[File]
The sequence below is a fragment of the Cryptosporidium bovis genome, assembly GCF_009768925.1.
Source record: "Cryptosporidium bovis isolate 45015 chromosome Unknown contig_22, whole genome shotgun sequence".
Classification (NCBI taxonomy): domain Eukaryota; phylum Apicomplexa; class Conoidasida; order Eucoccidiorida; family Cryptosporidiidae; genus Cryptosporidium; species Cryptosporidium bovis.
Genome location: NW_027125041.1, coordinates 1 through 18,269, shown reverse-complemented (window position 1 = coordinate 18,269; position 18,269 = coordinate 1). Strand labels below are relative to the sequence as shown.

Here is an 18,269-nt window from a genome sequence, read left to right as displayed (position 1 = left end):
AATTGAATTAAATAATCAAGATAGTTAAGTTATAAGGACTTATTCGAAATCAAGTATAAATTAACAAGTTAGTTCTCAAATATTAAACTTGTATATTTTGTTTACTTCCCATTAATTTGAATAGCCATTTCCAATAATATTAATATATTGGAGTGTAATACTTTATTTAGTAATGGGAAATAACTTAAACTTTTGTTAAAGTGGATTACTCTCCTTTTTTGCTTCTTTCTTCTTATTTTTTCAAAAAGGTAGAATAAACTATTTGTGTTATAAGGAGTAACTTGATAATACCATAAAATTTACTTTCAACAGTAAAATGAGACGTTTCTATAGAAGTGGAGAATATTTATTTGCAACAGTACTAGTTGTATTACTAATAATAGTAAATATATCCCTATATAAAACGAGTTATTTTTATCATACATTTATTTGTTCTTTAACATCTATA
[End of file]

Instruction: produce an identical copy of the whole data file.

The sequence below is a fragment of the Cryptosporidium bovis genome, assembly GCF_009768925.1.
Source record: "Cryptosporidium bovis isolate 45015 chromosome Unknown contig_22, whole genome shotgun sequence".
Classification (NCBI taxonomy): domain Eukaryota; phylum Apicomplexa; class Conoidasida; order Eucoccidiorida; family Cryptosporidiidae; genus Cryptosporidium; species Cryptosporidium bovis.
Genome location: NW_027125041.1, coordinates 1 through 18,269, shown reverse-complemented (window position 1 = coordinate 18,269; position 18,269 = coordinate 1). Strand labels below are relative to the sequence as shown.

Here is an 18,269-nt window from a genome sequence, read left to right as displayed (position 1 = left end):
AATTGAATTAAATAATCAAGATAGTTAAGTTATAAGGACTTATTCGAAATCAAGTATAAATTAACAAGTTAGTTCTCAAATATTAAACTTGTATATTTTGTTTACTTCCCATTAATTTGAATAGCCATTTCCAATAATATTAATATATTGGAGTGTAATACTTTATTTAGTAATGGGAAATAACTTAAACTTTTGTTAAAGTGGATTACTCTCCTTTTTTGCTTCTTTCTTCTTATTTTTTCAAAAAGGTAGAATAAACTATTTGTGTTATAAGGAGTAACTTGATAATACCATAAAATTTACTTTCAACAGTAAAATGAGACGTTTCTATAGAAGTGGAGAATATTTATTTGCAACAGTACTAGTTGTATTACTAATAATAGTAAATATATCCCTATATAAAACGAGTTATTTTTATCATACATTTATTTGTTCTTTAACATCTATA